Friday, October 30, 2015

Ganzi To HetNetExpo2015: ‘DAS Market To Increase Five Times By 2020’

Digital Bridge Holdings Co-Founder/CEO Marc Ganzi says the future of DAS is now. The swashbuckling tower titan told a HetNetExpo2015 audience in Los Angeles this week that DAS and small cells will be the focus of carrier investment next year and beyond and “the total market will increase five times by 2020.” RCRWireless quoted him as saying “As we turn the page into 2016, we believe all four carriers will be investing next year.”

He’s figuring that Verizon Wireless will deploy as many as 60,000 new nodes in the upcoming months while he pegs the number at 40,000 for AT&T. Ganzi also predicts T-Mobile also will jump on the bandwagon and Sprint likely will follow. Either way, figures Ganzi, carriers will have to densify their networks to keep up with fast-growing consumer demand.

Continue reading here.

Thursday, October 29, 2015

Congress needs to put “pedal to the metal” and remove any obstacles the federal government might have placed in the way of speeding delivering of broadband service nationwide, Rep. Fred Upton (R-MI) told the House Subcommittee on Communications and Technology yesterday. The committee was in session in the Rayburn House Office Building for another in its series of “Breaking Down Barriers to Broadband Infrastructure Deployment.”

Fellow committee member Rep. Anna Eshoo (D-CA) stressed the importance of getting broadband service “to the unserved and underserved in our country.” She also took a moment to push the “Dig Once” legislation she, Upton and fellow committee member Rep. Greg Walden (R-OR) co-sponsored last week that requires broadband to be installed along all new federal highway projects as “just common sense. It will save taxpayers money.”

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Tuesday, October 27, 2015

Congress Eyeing StingRay Cell Devices, New Regulations

Congress is now giving a closer look at a device that mimics a cell tower to spy on cell phones after two federal agencies said they will require a warrant to used the tool called a StingRay. The Department of Justice and the Department of Homeland Security have both recently said they will require warrants to use the devices and on Oct. 21, the House Oversight subcommittee heard testimony from Seth Stodder, an assistant secretary at Homeland Security. The day before the hearing, Homeland Security issued a detailed memo outlining guidelines for using StingRays but critics are still pushing for tighter control over the devices.
Sen. Patrick Leahy (D-Vt.), who has previously pressed for answers on the technology, said the legal memo was a positive first step, but pointed to “problematic” exceptions, according to TheHill newspaper.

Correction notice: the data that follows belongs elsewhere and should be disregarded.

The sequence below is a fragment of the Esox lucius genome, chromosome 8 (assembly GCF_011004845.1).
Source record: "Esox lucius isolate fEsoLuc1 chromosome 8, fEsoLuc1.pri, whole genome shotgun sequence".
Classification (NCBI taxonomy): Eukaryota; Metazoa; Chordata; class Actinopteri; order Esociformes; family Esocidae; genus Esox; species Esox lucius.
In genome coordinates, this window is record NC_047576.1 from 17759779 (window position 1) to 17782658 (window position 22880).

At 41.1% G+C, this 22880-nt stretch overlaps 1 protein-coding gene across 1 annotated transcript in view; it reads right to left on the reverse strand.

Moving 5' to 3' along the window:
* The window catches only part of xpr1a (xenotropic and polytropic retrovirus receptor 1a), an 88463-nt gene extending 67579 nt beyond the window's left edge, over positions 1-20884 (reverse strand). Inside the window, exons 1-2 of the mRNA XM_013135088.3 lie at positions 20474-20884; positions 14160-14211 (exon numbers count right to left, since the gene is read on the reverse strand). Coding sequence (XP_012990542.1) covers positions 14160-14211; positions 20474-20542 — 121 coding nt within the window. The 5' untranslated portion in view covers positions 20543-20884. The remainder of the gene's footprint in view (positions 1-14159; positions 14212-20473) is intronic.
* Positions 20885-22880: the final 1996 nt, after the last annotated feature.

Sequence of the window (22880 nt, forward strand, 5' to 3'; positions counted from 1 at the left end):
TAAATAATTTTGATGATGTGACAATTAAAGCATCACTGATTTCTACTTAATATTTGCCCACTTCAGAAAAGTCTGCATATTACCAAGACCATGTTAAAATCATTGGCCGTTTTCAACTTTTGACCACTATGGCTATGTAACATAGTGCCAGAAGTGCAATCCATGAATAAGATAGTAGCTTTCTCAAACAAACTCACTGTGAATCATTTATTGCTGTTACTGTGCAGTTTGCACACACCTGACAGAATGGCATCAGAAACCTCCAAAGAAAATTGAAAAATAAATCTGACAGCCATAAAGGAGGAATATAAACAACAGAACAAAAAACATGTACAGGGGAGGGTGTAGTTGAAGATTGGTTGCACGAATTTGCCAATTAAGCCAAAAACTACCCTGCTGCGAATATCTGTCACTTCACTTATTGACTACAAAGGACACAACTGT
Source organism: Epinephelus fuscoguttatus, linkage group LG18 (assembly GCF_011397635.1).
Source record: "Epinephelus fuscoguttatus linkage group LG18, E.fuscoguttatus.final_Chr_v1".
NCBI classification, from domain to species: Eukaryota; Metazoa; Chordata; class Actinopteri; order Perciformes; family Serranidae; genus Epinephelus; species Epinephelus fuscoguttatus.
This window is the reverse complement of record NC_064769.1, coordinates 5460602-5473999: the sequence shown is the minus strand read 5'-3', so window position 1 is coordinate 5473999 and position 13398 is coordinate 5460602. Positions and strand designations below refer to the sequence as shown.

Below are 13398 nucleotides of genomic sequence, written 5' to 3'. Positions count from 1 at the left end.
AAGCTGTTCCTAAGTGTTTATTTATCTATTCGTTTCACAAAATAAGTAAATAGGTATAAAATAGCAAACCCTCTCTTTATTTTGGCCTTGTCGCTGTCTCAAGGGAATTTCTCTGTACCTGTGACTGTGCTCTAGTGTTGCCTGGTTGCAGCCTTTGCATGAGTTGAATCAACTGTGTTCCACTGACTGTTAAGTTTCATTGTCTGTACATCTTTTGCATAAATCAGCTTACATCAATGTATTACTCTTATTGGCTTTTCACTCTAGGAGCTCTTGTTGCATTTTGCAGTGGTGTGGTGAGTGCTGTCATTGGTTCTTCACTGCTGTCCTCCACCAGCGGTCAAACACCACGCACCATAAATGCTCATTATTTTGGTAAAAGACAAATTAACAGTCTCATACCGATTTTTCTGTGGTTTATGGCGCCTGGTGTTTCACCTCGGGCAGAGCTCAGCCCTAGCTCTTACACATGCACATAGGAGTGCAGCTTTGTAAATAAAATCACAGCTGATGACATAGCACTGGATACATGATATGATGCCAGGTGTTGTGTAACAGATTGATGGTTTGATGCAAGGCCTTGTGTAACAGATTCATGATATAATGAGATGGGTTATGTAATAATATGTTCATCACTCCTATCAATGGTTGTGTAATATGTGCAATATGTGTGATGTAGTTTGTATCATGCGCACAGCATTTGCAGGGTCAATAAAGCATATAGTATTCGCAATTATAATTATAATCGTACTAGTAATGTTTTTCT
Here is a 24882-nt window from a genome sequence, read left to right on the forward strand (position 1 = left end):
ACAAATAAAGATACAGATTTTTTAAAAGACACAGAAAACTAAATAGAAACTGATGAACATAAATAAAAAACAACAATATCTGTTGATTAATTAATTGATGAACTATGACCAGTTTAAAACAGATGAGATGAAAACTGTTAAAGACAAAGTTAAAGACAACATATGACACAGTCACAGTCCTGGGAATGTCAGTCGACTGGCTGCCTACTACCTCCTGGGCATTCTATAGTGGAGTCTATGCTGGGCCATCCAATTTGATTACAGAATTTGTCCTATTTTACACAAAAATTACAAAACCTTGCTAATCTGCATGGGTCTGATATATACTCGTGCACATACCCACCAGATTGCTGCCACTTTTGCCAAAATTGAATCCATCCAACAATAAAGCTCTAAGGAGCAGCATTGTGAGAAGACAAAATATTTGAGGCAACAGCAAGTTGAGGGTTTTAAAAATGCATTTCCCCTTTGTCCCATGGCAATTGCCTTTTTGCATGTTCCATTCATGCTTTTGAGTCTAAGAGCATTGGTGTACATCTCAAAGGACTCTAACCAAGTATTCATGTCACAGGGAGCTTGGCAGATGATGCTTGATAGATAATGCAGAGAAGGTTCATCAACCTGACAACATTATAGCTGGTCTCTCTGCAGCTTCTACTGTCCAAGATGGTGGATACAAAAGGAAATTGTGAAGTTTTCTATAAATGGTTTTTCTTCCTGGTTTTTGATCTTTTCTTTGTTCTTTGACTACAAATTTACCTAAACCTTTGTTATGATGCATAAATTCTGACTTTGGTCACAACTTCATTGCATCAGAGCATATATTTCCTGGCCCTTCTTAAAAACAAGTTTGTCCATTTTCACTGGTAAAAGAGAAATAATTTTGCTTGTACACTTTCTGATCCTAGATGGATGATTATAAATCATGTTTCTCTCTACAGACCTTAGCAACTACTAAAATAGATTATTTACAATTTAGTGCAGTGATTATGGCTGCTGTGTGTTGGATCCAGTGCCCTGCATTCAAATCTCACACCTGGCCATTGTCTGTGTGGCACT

“I am disappointed that DHS..." Continue reading here.

Friday, October 23, 2015

FCC Proposes New Wireless Broadband Rules

Hoping to create fertile ground to spawn 5G mobile service, the FCC yesterday proposed new rules for the wireless broadband in the wireless frequencies above 24Ghz.

The FCC wants to create “new flexible use service rules in the 28 GHz, 37 GHz, 39 GHz, and 64-71 GHz bands” and to make these bands available using “a variety of authorization schemes, including traditional wide area licensing, unlicensed, and a shared approach that provides access for both local area and wide area networks.”

“The FCC is taking steps to unlock the mobile broadband and unlicensed potential of spectrum at the frontier above 24 GHz,” the agency said in a statement announcing the proposal. “It was previously assumed physical and tech limitations could not support mobile service in these bands. New tech developments may allow the use of these high frequencies for mobile applications – like 5G service – with significantly more capacity and faster speeds for next generation mobile service.”
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Thursday, October 22, 2015

Unregistered, Unlit Towers Get $620,000 FCC Fine

The FCC has fined Anchorage, Alaska-based General Communications, Inc. $620,000 for failing to register 118-towers and for failing to properly light three of them to comply with flight safety rules. A settlement was reached and announced late Tuesday (October 20) by the FCC in Washington.

The wireless, Internet and phone company’s wholly-owned tower subsidiary, The Alaska Wireless Network, reported to the FCC in early 2014 that it discovered numerous apparent violations of the tower registration requirements, including for many towers that it had recently acquired. A subsequent investigation by the FCC’s Wireless Bureau showed that about 118 communications towers had not been registered in the Antenna Structure Registration system and that three towers did not meet lighting requirements.

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Thursday, October 1, 2015

Sprint’s Biggest Mistake?

Some are calling Sprint’s decision to sit out the 2016 incentive auction its biggest mistake since trying to buy T-Mobile. The company cited its reasoning as prioritizing financial resources to improve network coverage, capacity, speed and reliability in the near future. TheStreet reported that Sprint’s stock dropped after the announcement because investors believe the company will be deprived of future network upgrades without this spectrum. On Monday when the market opened, Sprint shares fell 7.3% to $3.98.
Brian Fung of The Washington Post explained that this spectrum which operates at frequencies of 600 MHz should make our cellular data faster and better able to handle intensive applications like streaming music and video. Many have called these frequencies “beach-front property,” and the auction has been dubbed a “once-in-a-lifetime” opportunity. Continue reading here